For this assignment you’re to write a paper of approximately 2,000 words in length (New Times Roman 12 font, double-spaced = 7-8 pages). You are strongly encouraged to select your essay topic from the list of topics offered below. The subject topics range from one of the genres studied in class (horror, western, melodrama) to one of the post‑World War II film movements studied in class (New Wave Iranian Cinema, Italian Neo-Realism, Soviet Socialist Realism, Contemporary Japanese Cinema). This is not meant to be an exhaustive list of suggested topics, but a selective offering. In some cases the topics can be modified to fit a different film/genre. I am also willing to entertain personalized topics, if there is one that you feel very strongly about that cannot be accommodated by this list (i.e. if you want to write on the avant-garde or documentary). However, any modification from this list, or personalized essay topic must be approved by your instructor. Pleased include a word count at the end of the essay, and when you perform any kind of formal scene or shot analysis please provide a DVD/BD time code at the end of the description (i.e. 35’20” = thirty-five minutes and twenty seconds). The essay is due on Wednesday, April 9 at the Mel Hoppenheim School of Cinema office, FB-319, before 5:00pm (alternatively you may hand the paper in class on April 7). There should be a box on the desk with my name or the course code for you to place your paper in. If you are writing on New Iranian Cinema, your essay is due at the Cinema office by 5:00pm on April 16. If you want your final essay returned with comments you must provide an SASE (self-addressed, stamped envelope), otherwise your paper will be recycled. It is strongly recommended that in preparation for your essay you review The Film Experience, Ch. 12, “Writing a Film Essay,” pp. 435-467 which will help you in terms of doing research, properly sourcing your citations, taking notes, and organising your paper.
1. “Violence in the classic Hollywood western, as Loy argued, is ‘socially necessary,’ a means toward a noble end, and when used in this light it represented "manly virtue" (Loy 101). The violence pictured between cowboys and Indians, the Cavalry and the Confederates, are all necessary struggles in the larger process of civilization that will ultimately lead to the realisation of a utopian community the settlers were destined to build in this new-found land” (Evert Jan Van Leeuwen). Discuss this quote in relation to the classic American western and then compare its meaning to either Clint Eastwood’s Unforgiven or Sergio Leone’s The Good, the Bad, and the Ugly. 2. “Leone's western world parodies Hollywood's western ideology of manifest destiny and heroic masculinity by highlighting the complete disintegration of community, family, and moral values under the rule of masculine violence and a selfish will to power” (Evert Jan Van Leeuwen).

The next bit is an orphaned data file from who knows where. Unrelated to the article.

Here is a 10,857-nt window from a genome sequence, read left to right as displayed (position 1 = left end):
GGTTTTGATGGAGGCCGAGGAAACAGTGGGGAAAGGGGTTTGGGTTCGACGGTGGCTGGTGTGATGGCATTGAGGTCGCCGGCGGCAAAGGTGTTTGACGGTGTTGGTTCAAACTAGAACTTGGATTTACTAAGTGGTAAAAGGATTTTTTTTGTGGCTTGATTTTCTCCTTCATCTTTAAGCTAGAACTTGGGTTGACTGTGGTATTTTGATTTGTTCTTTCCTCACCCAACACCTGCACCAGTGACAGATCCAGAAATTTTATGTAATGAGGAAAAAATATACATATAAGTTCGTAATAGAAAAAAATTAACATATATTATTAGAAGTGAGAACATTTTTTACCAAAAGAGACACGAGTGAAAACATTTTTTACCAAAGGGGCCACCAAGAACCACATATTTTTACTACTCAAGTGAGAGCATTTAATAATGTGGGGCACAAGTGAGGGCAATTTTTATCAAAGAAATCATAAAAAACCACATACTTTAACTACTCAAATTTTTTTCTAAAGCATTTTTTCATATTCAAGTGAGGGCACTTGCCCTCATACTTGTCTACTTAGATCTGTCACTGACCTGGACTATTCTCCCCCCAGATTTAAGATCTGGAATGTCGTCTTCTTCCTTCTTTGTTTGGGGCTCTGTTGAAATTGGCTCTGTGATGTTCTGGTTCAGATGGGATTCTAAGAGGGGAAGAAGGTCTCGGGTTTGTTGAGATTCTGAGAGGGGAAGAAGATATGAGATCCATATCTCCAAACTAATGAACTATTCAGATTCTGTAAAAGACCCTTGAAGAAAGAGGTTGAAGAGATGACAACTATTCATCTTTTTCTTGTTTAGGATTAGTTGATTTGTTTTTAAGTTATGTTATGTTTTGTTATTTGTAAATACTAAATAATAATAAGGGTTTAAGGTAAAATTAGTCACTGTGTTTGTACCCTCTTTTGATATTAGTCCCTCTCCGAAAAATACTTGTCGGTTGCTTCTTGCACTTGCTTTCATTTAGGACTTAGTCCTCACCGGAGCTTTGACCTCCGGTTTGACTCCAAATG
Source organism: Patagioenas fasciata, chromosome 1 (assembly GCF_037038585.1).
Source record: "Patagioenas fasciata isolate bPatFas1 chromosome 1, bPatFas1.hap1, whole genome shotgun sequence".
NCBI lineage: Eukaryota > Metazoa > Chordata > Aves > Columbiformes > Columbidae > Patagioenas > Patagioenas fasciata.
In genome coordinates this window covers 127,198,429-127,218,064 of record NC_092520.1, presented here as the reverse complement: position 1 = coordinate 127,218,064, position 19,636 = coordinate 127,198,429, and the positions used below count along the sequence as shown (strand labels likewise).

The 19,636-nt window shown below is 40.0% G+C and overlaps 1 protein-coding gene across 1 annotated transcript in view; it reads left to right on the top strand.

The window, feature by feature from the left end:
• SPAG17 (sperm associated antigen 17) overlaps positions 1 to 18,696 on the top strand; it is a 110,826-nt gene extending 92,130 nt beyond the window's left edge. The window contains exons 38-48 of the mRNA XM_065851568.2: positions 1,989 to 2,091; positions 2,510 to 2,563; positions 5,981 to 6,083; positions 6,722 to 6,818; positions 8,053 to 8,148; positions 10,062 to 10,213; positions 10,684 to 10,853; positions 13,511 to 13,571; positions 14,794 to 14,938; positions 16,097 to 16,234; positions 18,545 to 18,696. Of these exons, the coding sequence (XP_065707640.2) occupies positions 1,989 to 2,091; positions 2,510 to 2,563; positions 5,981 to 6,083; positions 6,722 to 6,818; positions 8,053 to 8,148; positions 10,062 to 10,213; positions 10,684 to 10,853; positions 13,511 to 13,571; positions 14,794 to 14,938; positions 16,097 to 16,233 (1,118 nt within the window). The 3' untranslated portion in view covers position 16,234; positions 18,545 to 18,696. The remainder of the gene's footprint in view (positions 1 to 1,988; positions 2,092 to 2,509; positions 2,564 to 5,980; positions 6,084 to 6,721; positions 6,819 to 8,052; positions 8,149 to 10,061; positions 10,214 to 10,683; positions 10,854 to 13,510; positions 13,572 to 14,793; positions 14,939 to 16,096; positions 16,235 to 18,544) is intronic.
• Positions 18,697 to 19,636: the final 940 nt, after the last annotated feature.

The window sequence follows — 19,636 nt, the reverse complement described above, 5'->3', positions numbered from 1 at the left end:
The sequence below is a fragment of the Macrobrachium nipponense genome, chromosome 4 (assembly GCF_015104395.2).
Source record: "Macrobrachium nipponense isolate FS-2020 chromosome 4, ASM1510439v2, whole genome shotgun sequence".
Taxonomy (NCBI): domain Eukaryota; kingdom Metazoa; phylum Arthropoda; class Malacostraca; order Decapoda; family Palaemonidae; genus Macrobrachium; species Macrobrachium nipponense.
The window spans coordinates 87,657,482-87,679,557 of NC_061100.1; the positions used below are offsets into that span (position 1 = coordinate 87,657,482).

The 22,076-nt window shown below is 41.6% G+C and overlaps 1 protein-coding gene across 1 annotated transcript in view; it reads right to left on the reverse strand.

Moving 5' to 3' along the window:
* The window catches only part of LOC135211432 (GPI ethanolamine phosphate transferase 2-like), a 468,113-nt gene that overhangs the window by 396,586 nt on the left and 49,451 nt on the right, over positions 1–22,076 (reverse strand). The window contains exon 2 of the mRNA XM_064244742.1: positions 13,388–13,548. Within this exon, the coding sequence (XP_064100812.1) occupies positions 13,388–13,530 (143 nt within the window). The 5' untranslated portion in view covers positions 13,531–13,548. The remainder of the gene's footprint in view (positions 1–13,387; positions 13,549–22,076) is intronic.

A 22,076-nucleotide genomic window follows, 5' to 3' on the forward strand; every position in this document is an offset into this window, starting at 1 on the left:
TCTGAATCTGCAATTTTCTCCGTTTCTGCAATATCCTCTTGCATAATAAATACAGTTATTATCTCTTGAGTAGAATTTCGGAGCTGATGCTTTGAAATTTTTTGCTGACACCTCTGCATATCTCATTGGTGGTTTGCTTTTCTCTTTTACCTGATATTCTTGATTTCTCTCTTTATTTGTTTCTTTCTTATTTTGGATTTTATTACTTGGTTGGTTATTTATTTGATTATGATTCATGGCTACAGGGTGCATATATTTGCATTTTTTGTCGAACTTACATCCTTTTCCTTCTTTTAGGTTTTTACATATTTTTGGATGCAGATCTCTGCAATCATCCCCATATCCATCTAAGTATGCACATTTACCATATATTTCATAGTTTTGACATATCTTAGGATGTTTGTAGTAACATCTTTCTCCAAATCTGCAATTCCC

Use this quote as a starting point to discuss how Sergio Leone’s vision works against the classic Hollywood “western ideology.”
3. In his essay “Gothic Eurowesterns A Grotesque Perspective on a Hollywood Myth” Jan Van Leeuwen analyzes the European spaghetti western from what he calls a “grotesque perspective.” Explain what he means by a “grotesque perspective” and gives examples of this from either Django or any one (or more) of the Dollars trilogy films.
3b. OR. At the end of his essay he notes two American variants in the shape of Eastwood’s, High Plains Drifter (1973) and Pale Rider (1985). Can Leeuwen’s ideas of the “grotesque perspective” be applied to Eastwood’s films? How do Eastwood’s films differ from the Italian films?
4. In your textbook (pp. 321-325, 341-351) they discuss genre as a type of modern myth, explaining aspects of ourselves through stories, characters and visual tropes. Discuss either the western or the horror genre as it relates to this idea of genre as myth. For the western...
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